Cairn and Marmot asked some of our longtime Cairn subscribers and inspirational Instagrammers to take the new Marmot Featherless Hoody, featured in the Cairn Fall Obsidian Trailgating Collection, with them on their recent adventures. We hope that their stories inspire you to make a little more room in your life for adventure.
History, Tips, and Inspiration
1. What's your life look like outside of Instagram, and how do you fit in your adventures?
Well, I graduated from college this past May and spent the summer working in Yosemite National Park. I worked 40 hours a week, but I worked four ten-hour shifts. That meant I had a three-day weekend every week and spent pretty much all of those weekends hiking or backpacking. Plus, I was in Yosemite, so I had easy access to some amazing trails.
2. How has spending time outdoors become an important part your life?
I grew up in Michigan and my parents used to take me and my sister out west every summer for two or three weeks. We’d camp and hike around the National Parks there. That’s really when I started to fall in love with the outdoors.
Then when I was at school in Arizona (I moved out west because of those childhood trips), I joined the Outdoors Club. I was really involved with that, and every weekend we’d do hikes or trips. I’d take people that were new to the outdoors on hikes. Sharing the experience with people got me even more stoked about spending time outside.
For me, being outside just allows me to escape. It’s really my happy place. I prefer the mountains, but pretty much anywhere will do.
3. How did Instagram become part of your outdoor experience?
I used to post random things, but as I got more into the outdoors and started following people in the outdoor industry, those were the profiles that I really enjoyed. Because photography is one of my passions, shifting to more outside-focused images has made Instagram a way for me to share two things I love with people (the outdoors and photography).
4. Adventures – solo or with a sidekick?
I prefer groups of my friends where I know everyone is competent and we can just go out and have fun together. That’s what most of my trips were this summer. I was lucky enough to study abroad in New Zealand and did a couple of solo backpacking trips there but, for the most part, I prefer to be with a group of friends.
5. Tell us about your gig at Yosemite. How’d you end up there and what was your role?
I studied secondary education, so I’m certified to teach 7th through 12th grade math, and I minored in park management. The more I got into education, the more I realized that I want to be an outdoor educator, rather than strictly being in a classroom. My best friend was working at Yosemite, and I just knew that it was something I needed to do, too.
I was an interpretive naturalist there. So I lead nature walks, star programs at night, kids programs and other tours within the park. It was an amazing job. I got to share my love for the outdoors and Yosemite with people every day, plus got those three-day weekends that allowed me to explore on my own.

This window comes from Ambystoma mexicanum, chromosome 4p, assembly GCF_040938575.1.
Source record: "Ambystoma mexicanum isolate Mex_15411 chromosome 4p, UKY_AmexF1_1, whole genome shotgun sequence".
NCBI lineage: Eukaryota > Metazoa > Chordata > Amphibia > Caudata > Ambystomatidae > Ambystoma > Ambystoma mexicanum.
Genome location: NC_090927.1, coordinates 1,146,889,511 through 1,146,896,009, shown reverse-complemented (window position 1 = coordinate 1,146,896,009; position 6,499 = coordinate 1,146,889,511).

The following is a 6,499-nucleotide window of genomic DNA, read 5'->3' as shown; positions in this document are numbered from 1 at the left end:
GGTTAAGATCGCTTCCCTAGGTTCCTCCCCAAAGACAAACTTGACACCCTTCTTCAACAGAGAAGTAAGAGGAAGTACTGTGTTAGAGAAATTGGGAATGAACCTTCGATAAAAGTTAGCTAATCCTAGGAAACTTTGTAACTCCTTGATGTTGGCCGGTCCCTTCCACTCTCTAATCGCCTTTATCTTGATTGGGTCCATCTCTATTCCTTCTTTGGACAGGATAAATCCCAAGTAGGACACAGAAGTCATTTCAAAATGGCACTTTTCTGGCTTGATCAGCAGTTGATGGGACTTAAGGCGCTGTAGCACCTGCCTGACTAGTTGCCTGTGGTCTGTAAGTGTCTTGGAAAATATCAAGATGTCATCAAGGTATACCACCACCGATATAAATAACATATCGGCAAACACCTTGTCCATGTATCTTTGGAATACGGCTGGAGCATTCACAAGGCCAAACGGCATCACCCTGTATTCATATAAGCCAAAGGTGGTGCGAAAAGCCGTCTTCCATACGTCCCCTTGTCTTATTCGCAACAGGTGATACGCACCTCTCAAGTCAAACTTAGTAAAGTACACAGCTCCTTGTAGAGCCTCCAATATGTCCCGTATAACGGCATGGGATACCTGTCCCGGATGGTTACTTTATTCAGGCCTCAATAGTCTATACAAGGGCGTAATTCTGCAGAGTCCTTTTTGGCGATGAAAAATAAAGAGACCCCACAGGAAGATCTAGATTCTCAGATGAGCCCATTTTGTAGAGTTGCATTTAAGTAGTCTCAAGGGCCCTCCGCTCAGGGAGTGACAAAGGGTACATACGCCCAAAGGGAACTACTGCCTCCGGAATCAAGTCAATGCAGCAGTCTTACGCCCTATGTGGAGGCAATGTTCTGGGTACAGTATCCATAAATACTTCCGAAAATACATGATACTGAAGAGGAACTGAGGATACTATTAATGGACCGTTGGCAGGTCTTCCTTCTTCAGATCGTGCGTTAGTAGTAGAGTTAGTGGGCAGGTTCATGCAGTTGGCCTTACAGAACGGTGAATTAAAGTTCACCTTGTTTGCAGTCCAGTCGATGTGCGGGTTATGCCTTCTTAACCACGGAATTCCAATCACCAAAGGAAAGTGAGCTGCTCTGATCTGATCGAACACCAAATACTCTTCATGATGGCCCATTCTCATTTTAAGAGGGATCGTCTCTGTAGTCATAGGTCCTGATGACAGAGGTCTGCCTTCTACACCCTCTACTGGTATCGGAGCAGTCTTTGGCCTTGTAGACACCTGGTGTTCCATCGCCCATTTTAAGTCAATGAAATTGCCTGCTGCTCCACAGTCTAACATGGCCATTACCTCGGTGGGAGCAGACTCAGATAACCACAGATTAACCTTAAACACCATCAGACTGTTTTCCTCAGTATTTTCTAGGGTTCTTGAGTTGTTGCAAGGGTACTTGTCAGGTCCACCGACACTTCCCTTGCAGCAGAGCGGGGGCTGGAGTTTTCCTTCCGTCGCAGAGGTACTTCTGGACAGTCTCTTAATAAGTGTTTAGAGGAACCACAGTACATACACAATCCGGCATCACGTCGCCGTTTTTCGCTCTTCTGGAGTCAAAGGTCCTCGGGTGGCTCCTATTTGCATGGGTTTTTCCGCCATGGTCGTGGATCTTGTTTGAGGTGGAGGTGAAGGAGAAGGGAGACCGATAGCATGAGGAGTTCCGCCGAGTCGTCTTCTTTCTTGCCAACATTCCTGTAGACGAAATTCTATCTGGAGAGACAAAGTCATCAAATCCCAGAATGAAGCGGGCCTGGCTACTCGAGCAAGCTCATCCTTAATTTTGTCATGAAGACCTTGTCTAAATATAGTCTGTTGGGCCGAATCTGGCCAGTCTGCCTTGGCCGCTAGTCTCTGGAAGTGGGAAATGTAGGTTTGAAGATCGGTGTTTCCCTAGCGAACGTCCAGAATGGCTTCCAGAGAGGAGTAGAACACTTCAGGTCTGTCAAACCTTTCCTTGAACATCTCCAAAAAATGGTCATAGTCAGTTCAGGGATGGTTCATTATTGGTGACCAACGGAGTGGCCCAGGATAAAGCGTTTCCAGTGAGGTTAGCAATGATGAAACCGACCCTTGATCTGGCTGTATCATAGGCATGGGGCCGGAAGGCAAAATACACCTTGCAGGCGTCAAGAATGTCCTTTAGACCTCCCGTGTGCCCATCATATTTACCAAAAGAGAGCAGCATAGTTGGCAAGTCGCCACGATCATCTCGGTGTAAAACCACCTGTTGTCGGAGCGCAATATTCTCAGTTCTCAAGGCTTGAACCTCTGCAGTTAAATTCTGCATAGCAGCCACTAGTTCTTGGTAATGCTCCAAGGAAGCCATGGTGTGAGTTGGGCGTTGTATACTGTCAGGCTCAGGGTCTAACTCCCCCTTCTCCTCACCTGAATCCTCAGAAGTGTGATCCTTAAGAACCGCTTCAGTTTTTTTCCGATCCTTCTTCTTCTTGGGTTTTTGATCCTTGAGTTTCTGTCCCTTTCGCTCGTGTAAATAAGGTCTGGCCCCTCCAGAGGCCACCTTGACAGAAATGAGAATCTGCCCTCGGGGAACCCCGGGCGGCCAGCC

6. So, you’re heading to Thailand for a year in about two days. How’d this come about?
About a year ago I had this crazy idea that maybe I’d go teach English abroad for a while. So I applied for a Fulbright Grant, which was about a year process to get through. I feel so fortunate to have been awarded the grant - it’s basically covering my full year in Thailand.
I’ll be in Bangkok for the first month for training. Then for the rest of the time, I’ll be in Chiang Saen, which is a more rural area in the northernmost province of Thailand. I’ll be teaching 7th through 12th graders there.
I’ve never fully experienced an Asian culture before, so I’m really excited that I’ve been placed in an area up north where I’ll be completely immersed in the culture. It won’t be an overly tourist location, so I’m hoping to just get to experience everyday life in Thailand.
7. Wow, what’s your prep like for this trip?
Well, I’ve got everything laid out at this point. I want to fit it all in my 65L backpack, and a 20L daypack for the plane. I think I can make it happen! It helps that Thailand has a pretty moderate climate, so I don’t have to bring a lot of heavy winter gear.
8. How have you found the right gear over time?
When I went to college, basically all of the gear I brought with me was what my parents had gotten me over the years. I still have the Kelty 2-person tent that they got me…it works well, and it’s lightweight for backpacking. I don’t really get new gear until the old stuff is broken or needs to be retired. When I do need to replace something, I mostly work off of personal recommendations from friends to figure out what might work best for me. Since I just got out of school, I haven’t spent a lot of money on gear…I usually ask for it as gifts if there’s something that I really need. That helps a lot!
9. You’ve been a Cairn subscriber for a long time. What gear has it helped you discover?
I’ve found so many delicious granola bar and snack brands that I never would have known about otherwise. The Craft Gloves and Point6 Socks I received over the winter are my go-tos now, and I had never heard of Point6 before. I love that I find new brands, but also like when I see brands I already know and get to find out about products that I hadn’t seen. I love Joshua Tree lip balm, and had no idea they made Camp Soap; so it was really cool to get that in one of my boxes.
10. Tell us about where you took the Marmot Featherless Hoody.
There’s still snow over the summer in the high country of Yosemite, so it definitely came in handy once I got up above 10k feet. I have a few different puffies, and this one is now the winner. It’s actually the one I’ve packed for Thailand, for the times when I do need a cold weather layer.
Happy travels, Bre!